Shamefully, I have never been to Greenwich Theatre before today, despite living within walking distance for about five years. A roomy bar and a 400-seater auditorium seemed echoey and empty for this performance of The Strange Case of Dr Jekyll & Mr Hyde, the audience barely filling more than a quarter of the theatre. My main concern was the disappointment a cast might feel to look out and see so many empty seats; but it’s the Tuesday after a Bank Holiday so I have hope that the rest of the week picks up for them.
I reproach myself as well for only knowing of Jekyll & Hyde through pop culture references: does anyone else remember The Pagemaster and Leonard Nimoy’s terrifying voice-acting? But writer and director Nick Lane’s creative adaptation proved a rich and engaging version of Robert Louis Stevenson’s classic novel. It had a feel of the story being told to you by friends, even if the account felt quite a long one. A tale of madness and repression, of love and violence, of friendship and of hatred; a small but dynamic cast of four took us back to 19th century London.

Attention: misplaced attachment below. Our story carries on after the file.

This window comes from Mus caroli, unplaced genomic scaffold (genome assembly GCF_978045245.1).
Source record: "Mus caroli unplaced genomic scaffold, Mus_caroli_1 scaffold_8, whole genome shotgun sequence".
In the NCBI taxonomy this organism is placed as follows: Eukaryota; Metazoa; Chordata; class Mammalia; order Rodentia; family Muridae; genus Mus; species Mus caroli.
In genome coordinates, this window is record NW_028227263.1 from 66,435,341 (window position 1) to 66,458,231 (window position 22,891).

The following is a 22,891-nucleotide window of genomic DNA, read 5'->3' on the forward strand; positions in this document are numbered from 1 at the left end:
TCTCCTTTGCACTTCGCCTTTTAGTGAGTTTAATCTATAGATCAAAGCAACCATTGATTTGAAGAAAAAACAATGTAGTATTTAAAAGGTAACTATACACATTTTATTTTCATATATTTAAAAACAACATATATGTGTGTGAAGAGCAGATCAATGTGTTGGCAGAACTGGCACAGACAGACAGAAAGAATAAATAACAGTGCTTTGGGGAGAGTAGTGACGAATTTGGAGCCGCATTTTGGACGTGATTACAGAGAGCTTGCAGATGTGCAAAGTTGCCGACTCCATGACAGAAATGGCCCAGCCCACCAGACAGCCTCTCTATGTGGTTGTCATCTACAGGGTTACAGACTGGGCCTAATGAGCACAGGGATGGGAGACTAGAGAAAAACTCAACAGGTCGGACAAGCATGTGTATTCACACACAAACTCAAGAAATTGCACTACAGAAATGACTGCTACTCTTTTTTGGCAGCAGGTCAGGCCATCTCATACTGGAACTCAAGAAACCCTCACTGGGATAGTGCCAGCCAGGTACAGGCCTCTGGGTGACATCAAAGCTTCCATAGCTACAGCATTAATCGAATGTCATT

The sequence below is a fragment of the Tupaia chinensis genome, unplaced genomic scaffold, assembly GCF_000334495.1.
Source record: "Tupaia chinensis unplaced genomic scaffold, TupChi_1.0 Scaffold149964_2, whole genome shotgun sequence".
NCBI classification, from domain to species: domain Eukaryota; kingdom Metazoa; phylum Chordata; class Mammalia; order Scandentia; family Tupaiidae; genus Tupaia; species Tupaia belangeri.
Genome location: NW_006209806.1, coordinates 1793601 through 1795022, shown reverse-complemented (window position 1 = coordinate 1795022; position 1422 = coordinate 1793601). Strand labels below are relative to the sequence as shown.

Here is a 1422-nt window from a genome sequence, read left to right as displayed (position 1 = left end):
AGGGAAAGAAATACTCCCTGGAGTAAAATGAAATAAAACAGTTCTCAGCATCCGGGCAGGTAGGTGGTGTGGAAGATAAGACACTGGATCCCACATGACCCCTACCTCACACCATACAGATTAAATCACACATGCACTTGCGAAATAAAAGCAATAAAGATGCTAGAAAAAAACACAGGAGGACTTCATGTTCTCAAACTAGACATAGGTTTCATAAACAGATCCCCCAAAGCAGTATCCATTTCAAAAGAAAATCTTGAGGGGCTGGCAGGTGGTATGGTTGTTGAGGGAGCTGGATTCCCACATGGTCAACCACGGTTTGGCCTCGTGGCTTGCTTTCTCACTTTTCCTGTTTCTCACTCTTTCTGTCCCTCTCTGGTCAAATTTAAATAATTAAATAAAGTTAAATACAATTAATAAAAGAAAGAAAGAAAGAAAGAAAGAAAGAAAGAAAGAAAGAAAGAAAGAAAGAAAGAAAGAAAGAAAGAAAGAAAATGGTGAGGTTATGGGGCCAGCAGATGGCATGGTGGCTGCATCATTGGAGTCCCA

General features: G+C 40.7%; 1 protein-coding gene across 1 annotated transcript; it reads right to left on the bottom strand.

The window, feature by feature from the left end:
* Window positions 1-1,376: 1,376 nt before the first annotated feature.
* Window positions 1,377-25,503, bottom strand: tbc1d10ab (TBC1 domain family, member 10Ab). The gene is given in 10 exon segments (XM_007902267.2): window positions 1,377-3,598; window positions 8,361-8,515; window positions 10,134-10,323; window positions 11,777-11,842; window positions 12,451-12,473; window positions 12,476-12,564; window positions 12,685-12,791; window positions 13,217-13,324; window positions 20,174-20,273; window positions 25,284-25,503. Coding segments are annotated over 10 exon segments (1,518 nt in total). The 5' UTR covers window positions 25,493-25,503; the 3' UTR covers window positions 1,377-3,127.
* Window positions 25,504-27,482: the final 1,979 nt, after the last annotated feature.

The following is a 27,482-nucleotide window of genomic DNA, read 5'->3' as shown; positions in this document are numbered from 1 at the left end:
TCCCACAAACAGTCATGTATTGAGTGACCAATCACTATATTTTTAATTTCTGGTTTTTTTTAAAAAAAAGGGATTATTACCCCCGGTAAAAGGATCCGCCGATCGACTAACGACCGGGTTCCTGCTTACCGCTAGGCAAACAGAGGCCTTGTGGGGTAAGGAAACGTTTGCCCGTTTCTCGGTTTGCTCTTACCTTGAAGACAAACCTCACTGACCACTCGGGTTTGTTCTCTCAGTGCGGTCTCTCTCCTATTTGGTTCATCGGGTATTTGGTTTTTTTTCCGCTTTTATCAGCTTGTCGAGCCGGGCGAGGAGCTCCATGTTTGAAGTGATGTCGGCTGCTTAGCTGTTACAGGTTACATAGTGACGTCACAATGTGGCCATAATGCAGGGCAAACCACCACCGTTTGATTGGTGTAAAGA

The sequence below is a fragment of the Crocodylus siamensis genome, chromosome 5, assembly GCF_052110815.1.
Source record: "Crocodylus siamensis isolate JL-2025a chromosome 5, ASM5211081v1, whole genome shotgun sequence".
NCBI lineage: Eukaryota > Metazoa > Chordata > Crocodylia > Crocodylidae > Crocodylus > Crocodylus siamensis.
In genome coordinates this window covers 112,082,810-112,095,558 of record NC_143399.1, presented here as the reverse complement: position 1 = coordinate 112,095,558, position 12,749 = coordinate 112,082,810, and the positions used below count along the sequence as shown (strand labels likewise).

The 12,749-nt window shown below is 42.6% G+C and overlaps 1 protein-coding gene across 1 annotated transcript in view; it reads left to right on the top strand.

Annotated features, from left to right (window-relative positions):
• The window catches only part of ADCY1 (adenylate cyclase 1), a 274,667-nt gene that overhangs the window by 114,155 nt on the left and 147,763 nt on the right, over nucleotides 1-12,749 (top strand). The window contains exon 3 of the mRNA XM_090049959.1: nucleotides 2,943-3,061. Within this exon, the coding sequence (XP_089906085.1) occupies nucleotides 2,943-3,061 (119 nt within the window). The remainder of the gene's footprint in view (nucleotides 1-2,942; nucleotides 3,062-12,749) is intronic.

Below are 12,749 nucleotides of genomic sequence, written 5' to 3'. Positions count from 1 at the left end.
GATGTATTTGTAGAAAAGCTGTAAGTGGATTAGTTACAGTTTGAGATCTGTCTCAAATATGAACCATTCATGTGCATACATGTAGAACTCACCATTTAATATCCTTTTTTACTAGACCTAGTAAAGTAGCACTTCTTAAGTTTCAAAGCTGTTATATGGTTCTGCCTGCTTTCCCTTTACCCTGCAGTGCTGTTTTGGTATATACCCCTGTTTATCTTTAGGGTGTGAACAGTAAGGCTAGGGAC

The namesake characters, Jekyll and Hyde (played by Blake Kubena) were the highlight of the performance. Mr Hyde, the id to Dr Jekyll’s ego, wasn’t portrayed with facial prosthetics or out-of-control wigs, but was skilfully presented through Kubena’s physicality and presence, which switched unsettlingly easily. The support from other members of the cast was crucial, though, particularly from Jekyll/Hyde’s love/lust interest Eleanor Lanyon (played by Paige Round) who gave a perfect balance of sensitivity and strength to the character, as well as some lovely musical interludes.
Claire Child’s lighting and Naomi Gibbs’ set combined in a charismatic way to dynamically transform the single, simple space into something new, leaving Lane’s direction to move our attention from one location to another. Tristan Parkes’ music was appropriately characterful and atmospheric, but in the Greenwich Theatre it sometimes overshadowed speaking voices.
Throughout, there were narrative-driving monologues that served in transporting us from one scene to another, but they were moments where engagement waned – perhaps because they were necessarily static. And there were times when I wondered if a scene might have been cut short to keep things moving a little. But these points aside, this is an enjoyable and convincing adaptation of the classic with an impressive physical performance from the lead actor.
Written by: Robert Louis Stevenson
Adapted by: Nick Lane
Directed by: Nick Lane
Produced by: Adrian McDougall for Blackeyed Theatre
Music by: Tristan Parkes
Movement/Intimacy by: Enric Ortuño
Set by: Naomi Gibbs
Lighting by: Claire Childs
The Strange Case of Dr Jekyll & Mr Hyde plays at Greenwich Theatre until 23 April 2022, then continues touring the UK. For more information and tour dates, check here.